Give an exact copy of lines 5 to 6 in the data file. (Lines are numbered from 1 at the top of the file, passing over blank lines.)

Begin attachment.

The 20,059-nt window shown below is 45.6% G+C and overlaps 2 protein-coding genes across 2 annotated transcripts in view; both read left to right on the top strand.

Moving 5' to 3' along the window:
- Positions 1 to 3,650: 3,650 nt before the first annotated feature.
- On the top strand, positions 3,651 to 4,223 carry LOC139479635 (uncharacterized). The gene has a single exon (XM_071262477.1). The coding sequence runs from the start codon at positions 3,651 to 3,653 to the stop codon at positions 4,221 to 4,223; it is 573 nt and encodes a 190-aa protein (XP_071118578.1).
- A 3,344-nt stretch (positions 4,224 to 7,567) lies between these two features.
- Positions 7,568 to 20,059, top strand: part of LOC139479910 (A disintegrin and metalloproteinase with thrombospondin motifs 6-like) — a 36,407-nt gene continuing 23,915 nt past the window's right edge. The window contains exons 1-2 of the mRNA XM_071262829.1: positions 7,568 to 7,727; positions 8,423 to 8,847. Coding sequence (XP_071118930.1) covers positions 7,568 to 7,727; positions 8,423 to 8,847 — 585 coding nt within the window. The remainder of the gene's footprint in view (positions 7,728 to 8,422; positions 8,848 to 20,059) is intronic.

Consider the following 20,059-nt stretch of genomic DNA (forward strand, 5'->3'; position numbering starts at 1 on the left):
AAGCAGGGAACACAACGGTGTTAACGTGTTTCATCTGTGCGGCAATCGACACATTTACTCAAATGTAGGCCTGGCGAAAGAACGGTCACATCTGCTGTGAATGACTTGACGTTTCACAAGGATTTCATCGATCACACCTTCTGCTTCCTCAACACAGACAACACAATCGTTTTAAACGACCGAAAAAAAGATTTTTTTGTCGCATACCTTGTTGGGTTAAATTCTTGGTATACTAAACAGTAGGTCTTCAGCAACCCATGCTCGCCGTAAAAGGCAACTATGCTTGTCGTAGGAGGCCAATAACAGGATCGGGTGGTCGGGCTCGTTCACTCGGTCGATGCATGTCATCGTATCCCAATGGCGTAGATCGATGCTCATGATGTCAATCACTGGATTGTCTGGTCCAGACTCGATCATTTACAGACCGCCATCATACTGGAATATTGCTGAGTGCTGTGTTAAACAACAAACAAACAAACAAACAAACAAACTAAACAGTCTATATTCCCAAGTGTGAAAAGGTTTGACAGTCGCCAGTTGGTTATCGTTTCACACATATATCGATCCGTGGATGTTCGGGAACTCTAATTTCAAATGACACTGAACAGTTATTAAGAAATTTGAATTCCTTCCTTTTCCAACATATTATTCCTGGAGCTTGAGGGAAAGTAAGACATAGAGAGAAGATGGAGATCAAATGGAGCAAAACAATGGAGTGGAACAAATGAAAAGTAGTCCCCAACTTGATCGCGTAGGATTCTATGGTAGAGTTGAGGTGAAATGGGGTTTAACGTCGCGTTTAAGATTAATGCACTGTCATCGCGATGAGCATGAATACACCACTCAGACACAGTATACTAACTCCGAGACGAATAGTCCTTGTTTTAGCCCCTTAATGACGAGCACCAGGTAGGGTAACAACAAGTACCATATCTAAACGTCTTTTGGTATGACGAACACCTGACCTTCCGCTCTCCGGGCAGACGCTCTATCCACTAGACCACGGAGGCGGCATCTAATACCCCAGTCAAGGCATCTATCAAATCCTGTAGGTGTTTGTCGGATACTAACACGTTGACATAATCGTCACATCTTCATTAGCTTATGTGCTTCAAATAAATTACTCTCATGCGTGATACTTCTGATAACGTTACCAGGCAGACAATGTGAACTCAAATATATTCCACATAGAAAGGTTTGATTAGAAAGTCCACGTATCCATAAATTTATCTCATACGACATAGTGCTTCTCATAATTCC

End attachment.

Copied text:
- A 3,344-nt stretch (positions 4,224 to 7,567) lies between these two features.
- Positions 7,568 to 20,059, top strand: part of LOC139479910 (A disintegrin and metalloproteinase with thrombospondin motifs 6-like) — a 36,407-nt gene continuing 23,915 nt past the window's right edge. The window contains exons 1-2 of the mRNA XM_071262829.1: positions 7,568 to 7,727; positions 8,423 to 8,847. Coding sequence (XP_071118930.1) covers positions 7,568 to 7,727; positions 8,423 to 8,847 — 585 coding nt within the window. The remainder of the gene's footprint in view (positions 7,728 to 8,422; positions 8,848 to 20,059) is intronic.